Transgender people may be treated in own room if patients request single-space wards

By John Mercury April 30, 2024

Transgender patients could be treated in their own room if other patients ask to be on single-sex wards, under plans by the government to update the NHS Constitution.

The proposed revisions will reaffirm the right of patients to request treatment in single-sex wards, as well as the right to request a person of the same biological sex delivers intimate care.

In both cases, the rights are currently available only where possible and, in the case of same-sex wards, can be breached if there is a clinically urgent need.

It comes after former health secretary Steve Barclay put forward plans in October last year to ban transgender women being treated in female-only hospital wards in England.

Ministers say the changes – which will stress the importance of biological sex for the first time in the NHS Constitution – are “about putting patients first”.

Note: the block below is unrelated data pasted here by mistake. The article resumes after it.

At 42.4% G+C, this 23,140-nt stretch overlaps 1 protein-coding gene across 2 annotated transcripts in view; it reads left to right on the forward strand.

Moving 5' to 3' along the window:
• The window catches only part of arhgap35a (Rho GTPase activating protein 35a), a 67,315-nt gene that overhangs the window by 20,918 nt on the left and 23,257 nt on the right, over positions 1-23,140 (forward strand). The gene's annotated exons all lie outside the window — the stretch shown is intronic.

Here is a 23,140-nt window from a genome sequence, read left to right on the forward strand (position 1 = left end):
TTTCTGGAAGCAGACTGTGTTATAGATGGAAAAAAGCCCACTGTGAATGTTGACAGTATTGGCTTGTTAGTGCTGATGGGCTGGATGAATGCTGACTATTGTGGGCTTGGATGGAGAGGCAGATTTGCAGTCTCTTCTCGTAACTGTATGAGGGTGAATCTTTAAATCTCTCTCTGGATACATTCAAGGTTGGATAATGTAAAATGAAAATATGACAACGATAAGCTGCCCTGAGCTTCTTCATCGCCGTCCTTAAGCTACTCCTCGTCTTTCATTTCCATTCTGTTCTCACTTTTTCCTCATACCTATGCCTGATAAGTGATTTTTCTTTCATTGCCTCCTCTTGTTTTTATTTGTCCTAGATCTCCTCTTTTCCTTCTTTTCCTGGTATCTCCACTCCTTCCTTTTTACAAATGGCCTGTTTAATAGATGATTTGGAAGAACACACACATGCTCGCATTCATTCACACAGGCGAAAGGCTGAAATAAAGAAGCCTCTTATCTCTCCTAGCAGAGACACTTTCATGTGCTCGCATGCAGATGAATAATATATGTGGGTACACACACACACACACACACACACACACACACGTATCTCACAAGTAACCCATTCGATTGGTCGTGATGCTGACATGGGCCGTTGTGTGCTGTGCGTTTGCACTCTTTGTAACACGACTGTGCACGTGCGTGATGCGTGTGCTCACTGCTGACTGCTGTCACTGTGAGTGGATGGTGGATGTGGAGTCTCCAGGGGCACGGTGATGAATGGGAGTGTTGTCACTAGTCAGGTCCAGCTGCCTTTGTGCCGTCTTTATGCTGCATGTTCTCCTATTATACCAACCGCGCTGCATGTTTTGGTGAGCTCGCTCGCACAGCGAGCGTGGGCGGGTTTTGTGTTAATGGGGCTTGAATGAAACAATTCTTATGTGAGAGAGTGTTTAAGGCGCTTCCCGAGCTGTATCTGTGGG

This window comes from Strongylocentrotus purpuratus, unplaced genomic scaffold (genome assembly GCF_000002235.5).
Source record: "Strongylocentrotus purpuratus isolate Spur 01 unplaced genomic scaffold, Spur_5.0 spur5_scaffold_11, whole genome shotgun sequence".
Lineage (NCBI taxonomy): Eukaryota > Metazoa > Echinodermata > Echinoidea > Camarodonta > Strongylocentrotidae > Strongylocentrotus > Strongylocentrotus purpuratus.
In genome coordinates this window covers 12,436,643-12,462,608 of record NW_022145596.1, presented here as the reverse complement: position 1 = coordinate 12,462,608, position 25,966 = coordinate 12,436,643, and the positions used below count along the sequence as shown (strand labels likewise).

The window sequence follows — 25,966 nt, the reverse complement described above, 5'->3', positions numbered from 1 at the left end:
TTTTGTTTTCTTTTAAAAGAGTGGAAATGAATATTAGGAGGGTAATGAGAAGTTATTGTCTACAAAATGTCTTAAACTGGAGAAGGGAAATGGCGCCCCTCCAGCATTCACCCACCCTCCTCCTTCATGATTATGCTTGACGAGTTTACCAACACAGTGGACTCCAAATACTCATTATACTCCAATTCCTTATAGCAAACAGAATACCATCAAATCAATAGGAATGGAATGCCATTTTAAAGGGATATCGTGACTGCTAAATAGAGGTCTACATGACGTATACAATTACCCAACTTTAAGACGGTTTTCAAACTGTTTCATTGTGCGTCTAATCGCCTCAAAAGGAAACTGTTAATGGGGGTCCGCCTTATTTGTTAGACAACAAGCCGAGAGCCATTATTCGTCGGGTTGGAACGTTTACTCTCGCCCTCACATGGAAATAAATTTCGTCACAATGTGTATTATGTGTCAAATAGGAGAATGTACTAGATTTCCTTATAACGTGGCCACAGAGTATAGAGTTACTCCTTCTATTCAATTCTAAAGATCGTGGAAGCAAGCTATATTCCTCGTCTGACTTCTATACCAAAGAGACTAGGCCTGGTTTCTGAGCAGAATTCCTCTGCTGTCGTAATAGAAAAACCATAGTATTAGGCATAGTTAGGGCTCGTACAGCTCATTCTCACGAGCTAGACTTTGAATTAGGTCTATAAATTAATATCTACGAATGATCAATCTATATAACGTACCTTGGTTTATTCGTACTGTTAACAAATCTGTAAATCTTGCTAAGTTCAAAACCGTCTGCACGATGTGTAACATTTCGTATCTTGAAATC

The changes have been welcomed by sex-based rights groups, who have described them as a “return to common sense”.

However, the British Medical Association – the registered trade union for doctors in the UK – has warned they could mean transgender and non-binary patients “potentially find their access to vital NHS services limited”.

Meanwhile, the Royal College of Nursing (RCN) says trans and non-binary patients “are deserving of high-quality care like any other patient” and that changes to health policy “should be done with them, not unto them”.

Announcing the plans, Health and Social Care Secretary Victoria Atkins said: “We want to make it abundantly clear that if a patient wants same-sex care they should have access to it wherever reasonably possible.

“We have always been clear that sex matters and our services should respect that.

“By putting this in the NHS Constitution we’re highlighting the importance of balancing the rights and needs of all patients to make a healthcare system that is faster, simpler and fairer for all.”